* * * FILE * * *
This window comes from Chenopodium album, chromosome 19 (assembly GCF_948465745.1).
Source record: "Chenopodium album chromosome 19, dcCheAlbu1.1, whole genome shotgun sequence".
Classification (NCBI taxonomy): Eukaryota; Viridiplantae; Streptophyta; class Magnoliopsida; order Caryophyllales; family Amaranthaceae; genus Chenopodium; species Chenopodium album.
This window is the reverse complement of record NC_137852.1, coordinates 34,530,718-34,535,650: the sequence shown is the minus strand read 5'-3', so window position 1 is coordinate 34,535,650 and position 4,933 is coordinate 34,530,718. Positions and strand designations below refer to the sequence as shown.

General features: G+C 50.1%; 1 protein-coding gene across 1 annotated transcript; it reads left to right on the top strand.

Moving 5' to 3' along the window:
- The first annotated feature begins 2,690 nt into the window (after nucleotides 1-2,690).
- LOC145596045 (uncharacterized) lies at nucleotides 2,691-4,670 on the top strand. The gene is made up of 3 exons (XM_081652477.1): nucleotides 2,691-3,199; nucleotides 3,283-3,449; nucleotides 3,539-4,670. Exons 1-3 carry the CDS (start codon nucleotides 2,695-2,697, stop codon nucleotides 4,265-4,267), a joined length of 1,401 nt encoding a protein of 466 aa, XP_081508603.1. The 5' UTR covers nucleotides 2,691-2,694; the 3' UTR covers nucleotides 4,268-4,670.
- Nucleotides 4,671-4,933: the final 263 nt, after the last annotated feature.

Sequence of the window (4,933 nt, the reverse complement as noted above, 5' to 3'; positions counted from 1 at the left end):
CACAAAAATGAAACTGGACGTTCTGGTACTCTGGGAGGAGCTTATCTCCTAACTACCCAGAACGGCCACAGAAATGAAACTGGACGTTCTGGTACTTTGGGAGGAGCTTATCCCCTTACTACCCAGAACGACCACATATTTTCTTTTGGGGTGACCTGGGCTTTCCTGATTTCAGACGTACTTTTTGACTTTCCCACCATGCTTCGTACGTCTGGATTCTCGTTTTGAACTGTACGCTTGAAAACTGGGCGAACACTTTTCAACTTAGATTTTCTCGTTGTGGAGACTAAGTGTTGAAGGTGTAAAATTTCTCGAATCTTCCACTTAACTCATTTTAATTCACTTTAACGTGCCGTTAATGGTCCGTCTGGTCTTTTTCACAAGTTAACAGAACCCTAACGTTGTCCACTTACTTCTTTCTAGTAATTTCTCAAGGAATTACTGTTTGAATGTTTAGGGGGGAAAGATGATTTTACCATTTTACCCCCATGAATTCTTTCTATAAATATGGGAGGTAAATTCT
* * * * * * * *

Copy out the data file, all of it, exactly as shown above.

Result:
This window comes from Chenopodium album, chromosome 19 (assembly GCF_948465745.1).
Source record: "Chenopodium album chromosome 19, dcCheAlbu1.1, whole genome shotgun sequence".
Classification (NCBI taxonomy): Eukaryota; Viridiplantae; Streptophyta; class Magnoliopsida; order Caryophyllales; family Amaranthaceae; genus Chenopodium; species Chenopodium album.
This window is the reverse complement of record NC_137852.1, coordinates 34,530,718-34,535,650: the sequence shown is the minus strand read 5'-3', so window position 1 is coordinate 34,535,650 and position 4,933 is coordinate 34,530,718. Positions and strand designations below refer to the sequence as shown.

General features: G+C 50.1%; 1 protein-coding gene across 1 annotated transcript; it reads left to right on the top strand.

Moving 5' to 3' along the window:
- The first annotated feature begins 2,690 nt into the window (after nucleotides 1-2,690).
- LOC145596045 (uncharacterized) lies at nucleotides 2,691-4,670 on the top strand. The gene is made up of 3 exons (XM_081652477.1): nucleotides 2,691-3,199; nucleotides 3,283-3,449; nucleotides 3,539-4,670. Exons 1-3 carry the CDS (start codon nucleotides 2,695-2,697, stop codon nucleotides 4,265-4,267), a joined length of 1,401 nt encoding a protein of 466 aa, XP_081508603.1. The 5' UTR covers nucleotides 2,691-2,694; the 3' UTR covers nucleotides 4,268-4,670.
- Nucleotides 4,671-4,933: the final 263 nt, after the last annotated feature.

Sequence of the window (4,933 nt, the reverse complement as noted above, 5' to 3'; positions counted from 1 at the left end):
CACAAAAATGAAACTGGACGTTCTGGTACTCTGGGAGGAGCTTATCTCCTAACTACCCAGAACGGCCACAGAAATGAAACTGGACGTTCTGGTACTTTGGGAGGAGCTTATCCCCTTACTACCCAGAACGACCACATATTTTCTTTTGGGGTGACCTGGGCTTTCCTGATTTCAGACGTACTTTTTGACTTTCCCACCATGCTTCGTACGTCTGGATTCTCGTTTTGAACTGTACGCTTGAAAACTGGGCGAACACTTTTCAACTTAGATTTTCTCGTTGTGGAGACTAAGTGTTGAAGGTGTAAAATTTCTCGAATCTTCCACTTAACTCATTTTAATTCACTTTAACGTGCCGTTAATGGTCCGTCTGGTCTTTTTCACAAGTTAACAGAACCCTAACGTTGTCCACTTACTTCTTTCTAGTAATTTCTCAAGGAATTACTGTTTGAATGTTTAGGGGGGAAAGATGATTTTACCATTTTACCCCCATGAATTCTTTCTATAAATATGGGAGGTAAATTCT